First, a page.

The formal EU proposal and 5% cap on land use for biofuel production was announced this week – closely followed by a backlash from the biofuels industry and environmental groups alike. Environmentalists are disappointed that the new legislation does not go far enough. The EU will require reporting on the indirect land use cost (iLUC) of biofuels production, however, the fuel producer will not be held accountable or penalised for iLUC. The proposal also fails to restrict the amount of first generation fuel that can be consumed. Meanwhile, the concern of the biofuels industry is that the swing in policy will derail investment and employment, encouraged under the 2009 directive.
Writing in the Guardian newspaper, Clare Wenner (head of renewable transport fuels at the Renewable Energy Association) makes a similar point to my previous blog – that one third of world food is wasted, and this issue is largely ignored in the food versus fuel debate. Clare also argues that the biofuels industry is unfairly demonised by commentators, who neglect other sectors that compete for agricultural land, such as the clothing industry.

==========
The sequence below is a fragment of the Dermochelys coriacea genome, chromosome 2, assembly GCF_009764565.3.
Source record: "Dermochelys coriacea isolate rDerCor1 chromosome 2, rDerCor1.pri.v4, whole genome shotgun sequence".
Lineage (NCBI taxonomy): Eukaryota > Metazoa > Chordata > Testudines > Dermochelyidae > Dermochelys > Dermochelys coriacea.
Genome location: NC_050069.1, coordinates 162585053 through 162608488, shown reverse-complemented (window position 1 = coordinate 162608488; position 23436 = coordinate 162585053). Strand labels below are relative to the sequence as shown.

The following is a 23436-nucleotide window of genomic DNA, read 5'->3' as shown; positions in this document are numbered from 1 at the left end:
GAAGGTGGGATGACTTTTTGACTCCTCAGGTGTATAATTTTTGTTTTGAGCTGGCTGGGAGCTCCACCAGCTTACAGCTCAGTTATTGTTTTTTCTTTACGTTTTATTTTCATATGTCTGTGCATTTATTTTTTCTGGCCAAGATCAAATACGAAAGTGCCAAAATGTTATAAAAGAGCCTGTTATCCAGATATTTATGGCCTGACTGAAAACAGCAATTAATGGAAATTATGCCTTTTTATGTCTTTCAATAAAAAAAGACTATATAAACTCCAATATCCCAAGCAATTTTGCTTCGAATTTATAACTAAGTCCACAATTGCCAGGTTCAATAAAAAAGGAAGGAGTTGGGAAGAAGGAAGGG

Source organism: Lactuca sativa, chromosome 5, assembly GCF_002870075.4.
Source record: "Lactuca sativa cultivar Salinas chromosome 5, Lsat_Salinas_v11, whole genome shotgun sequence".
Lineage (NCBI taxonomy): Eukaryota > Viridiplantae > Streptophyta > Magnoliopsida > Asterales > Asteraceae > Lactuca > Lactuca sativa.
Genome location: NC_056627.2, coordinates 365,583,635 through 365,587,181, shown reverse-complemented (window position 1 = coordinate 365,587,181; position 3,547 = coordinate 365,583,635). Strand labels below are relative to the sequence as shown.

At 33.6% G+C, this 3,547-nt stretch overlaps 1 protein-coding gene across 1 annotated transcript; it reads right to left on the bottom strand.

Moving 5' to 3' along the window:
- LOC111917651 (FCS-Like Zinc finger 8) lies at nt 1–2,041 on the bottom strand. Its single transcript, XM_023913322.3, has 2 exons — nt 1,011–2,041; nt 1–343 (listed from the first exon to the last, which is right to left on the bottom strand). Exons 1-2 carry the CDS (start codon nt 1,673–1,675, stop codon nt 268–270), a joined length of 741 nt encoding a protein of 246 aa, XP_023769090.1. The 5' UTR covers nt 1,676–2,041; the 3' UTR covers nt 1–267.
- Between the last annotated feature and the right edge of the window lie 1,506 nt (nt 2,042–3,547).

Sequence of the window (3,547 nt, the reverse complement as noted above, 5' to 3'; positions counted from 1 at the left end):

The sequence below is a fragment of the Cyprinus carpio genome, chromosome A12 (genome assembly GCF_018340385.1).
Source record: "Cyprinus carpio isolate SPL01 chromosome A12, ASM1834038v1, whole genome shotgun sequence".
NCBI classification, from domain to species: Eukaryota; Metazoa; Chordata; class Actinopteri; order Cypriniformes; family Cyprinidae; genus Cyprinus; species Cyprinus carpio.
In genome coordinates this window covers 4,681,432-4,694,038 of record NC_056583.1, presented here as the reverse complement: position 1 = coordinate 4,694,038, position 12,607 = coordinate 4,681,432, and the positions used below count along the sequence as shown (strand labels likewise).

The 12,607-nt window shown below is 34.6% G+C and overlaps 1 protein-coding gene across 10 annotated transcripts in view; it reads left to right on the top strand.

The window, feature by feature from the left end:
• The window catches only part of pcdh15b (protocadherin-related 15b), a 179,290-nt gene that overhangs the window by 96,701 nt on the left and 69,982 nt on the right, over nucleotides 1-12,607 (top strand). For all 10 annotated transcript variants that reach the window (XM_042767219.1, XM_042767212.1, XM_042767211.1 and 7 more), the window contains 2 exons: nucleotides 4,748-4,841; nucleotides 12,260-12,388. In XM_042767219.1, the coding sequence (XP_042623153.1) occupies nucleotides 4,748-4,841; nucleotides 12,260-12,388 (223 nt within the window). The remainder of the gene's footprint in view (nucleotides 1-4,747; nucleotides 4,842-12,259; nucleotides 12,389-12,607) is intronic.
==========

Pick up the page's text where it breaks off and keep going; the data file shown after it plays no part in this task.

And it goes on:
The EU member for climate action, Connie Hedegaard said of the EU proposal:
“For biofuels to help us combat climate change, we must use truly sustainable biofuels. We must invest in biofuels that achieve real emission cuts and do not compete with food. We are of course not closing down first generation biofuels, but we are sending a clear signal that future increases in biofuels must come from advanced biofuels. Everything else will be unsustainable.”
Let’s hope, at least, that the compensatory political enthusiasm for second generation fuel is followed through.